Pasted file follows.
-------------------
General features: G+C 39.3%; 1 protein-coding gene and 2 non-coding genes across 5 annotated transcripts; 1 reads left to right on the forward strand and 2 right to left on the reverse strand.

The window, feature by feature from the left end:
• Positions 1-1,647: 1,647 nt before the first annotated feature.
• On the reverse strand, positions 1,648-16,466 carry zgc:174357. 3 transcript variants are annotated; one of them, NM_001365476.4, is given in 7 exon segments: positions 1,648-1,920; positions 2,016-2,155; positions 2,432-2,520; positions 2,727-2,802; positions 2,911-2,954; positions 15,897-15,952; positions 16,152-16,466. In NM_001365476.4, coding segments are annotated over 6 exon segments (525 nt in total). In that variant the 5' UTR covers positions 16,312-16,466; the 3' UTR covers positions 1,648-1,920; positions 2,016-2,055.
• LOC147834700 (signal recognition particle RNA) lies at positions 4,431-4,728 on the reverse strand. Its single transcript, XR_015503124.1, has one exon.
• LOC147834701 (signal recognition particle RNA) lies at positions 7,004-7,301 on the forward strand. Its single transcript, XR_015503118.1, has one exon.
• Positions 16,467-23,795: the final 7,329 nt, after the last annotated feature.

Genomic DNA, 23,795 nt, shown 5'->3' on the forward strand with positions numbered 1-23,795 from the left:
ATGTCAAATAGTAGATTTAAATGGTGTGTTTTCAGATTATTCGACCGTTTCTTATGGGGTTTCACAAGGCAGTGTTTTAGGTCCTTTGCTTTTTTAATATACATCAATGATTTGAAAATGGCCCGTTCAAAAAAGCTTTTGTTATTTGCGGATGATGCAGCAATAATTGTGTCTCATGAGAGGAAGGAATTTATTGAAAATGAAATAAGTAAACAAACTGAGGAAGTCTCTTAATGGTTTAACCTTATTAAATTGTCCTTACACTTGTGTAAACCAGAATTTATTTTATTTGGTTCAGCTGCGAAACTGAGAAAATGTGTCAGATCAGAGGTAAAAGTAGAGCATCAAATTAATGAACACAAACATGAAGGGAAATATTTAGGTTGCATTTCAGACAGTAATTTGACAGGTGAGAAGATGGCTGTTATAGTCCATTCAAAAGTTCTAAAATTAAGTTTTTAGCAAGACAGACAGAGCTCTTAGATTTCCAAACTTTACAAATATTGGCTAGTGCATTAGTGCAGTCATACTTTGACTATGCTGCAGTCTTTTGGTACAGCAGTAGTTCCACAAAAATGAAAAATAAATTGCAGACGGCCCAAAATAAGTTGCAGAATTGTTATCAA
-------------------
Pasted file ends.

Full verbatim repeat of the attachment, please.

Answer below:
General features: G+C 39.3%; 1 protein-coding gene and 2 non-coding genes across 5 annotated transcripts; 1 reads left to right on the forward strand and 2 right to left on the reverse strand.

The window, feature by feature from the left end:
• Positions 1-1,647: 1,647 nt before the first annotated feature.
• On the reverse strand, positions 1,648-16,466 carry zgc:174357. 3 transcript variants are annotated; one of them, NM_001365476.4, is given in 7 exon segments: positions 1,648-1,920; positions 2,016-2,155; positions 2,432-2,520; positions 2,727-2,802; positions 2,911-2,954; positions 15,897-15,952; positions 16,152-16,466. In NM_001365476.4, coding segments are annotated over 6 exon segments (525 nt in total). In that variant the 5' UTR covers positions 16,312-16,466; the 3' UTR covers positions 1,648-1,920; positions 2,016-2,055.
• LOC147834700 (signal recognition particle RNA) lies at positions 4,431-4,728 on the reverse strand. Its single transcript, XR_015503124.1, has one exon.
• LOC147834701 (signal recognition particle RNA) lies at positions 7,004-7,301 on the forward strand. Its single transcript, XR_015503118.1, has one exon.
• Positions 16,467-23,795: the final 7,329 nt, after the last annotated feature.

Genomic DNA, 23,795 nt, shown 5'->3' on the forward strand with positions numbered 1-23,795 from the left:
ATGTCAAATAGTAGATTTAAATGGTGTGTTTTCAGATTATTCGACCGTTTCTTATGGGGTTTCACAAGGCAGTGTTTTAGGTCCTTTGCTTTTTTAATATACATCAATGATTTGAAAATGGCCCGTTCAAAAAAGCTTTTGTTATTTGCGGATGATGCAGCAATAATTGTGTCTCATGAGAGGAAGGAATTTATTGAAAATGAAATAAGTAAACAAACTGAGGAAGTCTCTTAATGGTTTAACCTTATTAAATTGTCCTTACACTTGTGTAAACCAGAATTTATTTTATTTGGTTCAGCTGCGAAACTGAGAAAATGTGTCAGATCAGAGGTAAAAGTAGAGCATCAAATTAATGAACACAAACATGAAGGGAAATATTTAGGTTGCATTTCAGACAGTAATTTGACAGGTGAGAAGATGGCTGTTATAGTCCATTCAAAAGTTCTAAAATTAAGTTTTTAGCAAGACAGACAGAGCTCTTAGATTTCCAAACTTTACAAATATTGGCTAGTGCATTAGTGCAGTCATACTTTGACTATGCTGCAGTCTTTTGGTACAGCAGTAGTTCCACAAAAATGAAAAATAAATTGCAGACGGCCCAAAATAAGTTGCAGAATTGTTATCAA